Thursday, March 7, 2013

The Dilemma of Didacticism

The Lois Lenski children's literature lecture that I presented at Illinois State University on Monday night was entitled "The Dilemma of Didacticism." It was my attempt to wrestle with arguments for and against trying to use children's literature to teach moral values to children.

Most children's writers I have ever heard speak on the subject adamantly repudiate any attempt to craft a story that has a message or a moral.  Arguments against didacticism include: children will refuse to read preachy tomes; the moral mission of the book may actually backfire (my beloved Jean-Jacques Rousseau says in Emile that attempts to warn children away from bad behavior may serve to introduce the idea of that bad behavior to children in the first place); most of all, moral earnestness simply leads to the making of bad books.

But in favor of didacticism (at least of a certain kind of didacticism), I argued that I do think a book - whether for children or for adults - should say something. As I reader I care less what happens in a story than what it all means, why this particular stretch of human experience was worth writing about.  It's always the epiphany moment that makes me cry, the moment when the character finally "gets it," realizes some small crucial truth about the world and about herself.

So the crucial issue is not whether to try to share moral values with children, but how. 

In the second half of my talk, I reviewed a number of pieces of standard advice (and in some cases, quite excellent pieces of advice) about the do's and don'ts of didacticism: Pose a question but don't answer it, let the moral emerge from the story rather than structuring the story deliberately and consciously to reveal it, present a moral or message that is rich and interesting enough to resonate with adults as well as with children, let the main character discover it herself, and don't herald the presentation of the "moral" with a fanfare of "telling" language.  Oh, and make sure the moral is actually true, and don't deliver it in atrocious rhyme!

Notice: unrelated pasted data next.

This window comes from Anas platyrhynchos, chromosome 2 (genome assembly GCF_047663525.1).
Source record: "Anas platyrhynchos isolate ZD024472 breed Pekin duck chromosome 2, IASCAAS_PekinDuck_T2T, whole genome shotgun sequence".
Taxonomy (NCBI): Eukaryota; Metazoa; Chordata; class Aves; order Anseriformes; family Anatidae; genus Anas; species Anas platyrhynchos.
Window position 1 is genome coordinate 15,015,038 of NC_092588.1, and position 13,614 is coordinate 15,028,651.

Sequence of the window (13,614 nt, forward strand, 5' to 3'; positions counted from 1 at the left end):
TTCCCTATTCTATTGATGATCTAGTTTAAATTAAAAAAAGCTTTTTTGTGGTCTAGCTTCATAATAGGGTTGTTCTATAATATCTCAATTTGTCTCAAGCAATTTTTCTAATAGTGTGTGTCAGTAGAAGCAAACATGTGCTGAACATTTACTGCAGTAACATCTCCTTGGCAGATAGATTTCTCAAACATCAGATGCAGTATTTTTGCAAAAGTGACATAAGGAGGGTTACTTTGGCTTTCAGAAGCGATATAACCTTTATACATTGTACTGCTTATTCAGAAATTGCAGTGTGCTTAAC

But then to problematize everything I said, in closing I talked about one of the greatest children's books of all that that violates just about all of these requirements, except that the moral is true, there is no bad rhyme, and the main character discovers it for herself.  But the book presents a ringing answer to the moral question posed, the story is clearly structured to focus on its central issue and wring one definitive lesson from it, the lesson is extremely simple and familiar to almost any adult reader, and it is labeled with as clear a moment of narrative fanfare as I have ever seen.  The book is The Hundred Dresses by Eleanor Estes.

So my conclusions were that it's awfully hard to distill any hard-and-fast guidelines for how to moralize to children. Nonetheless, we shouldn't refrain from trying to share our values with children through stories as insightfully, passionately, and beautifully as we can.


  1. What do you mean by atrocious rhyme?

  2. Well, it's somewhat subjective, but for me, it's rhyme that feels obviously forced rather than natural, and with lines that don't scan - don't have the right number of syllables for a natural speaking rhythm.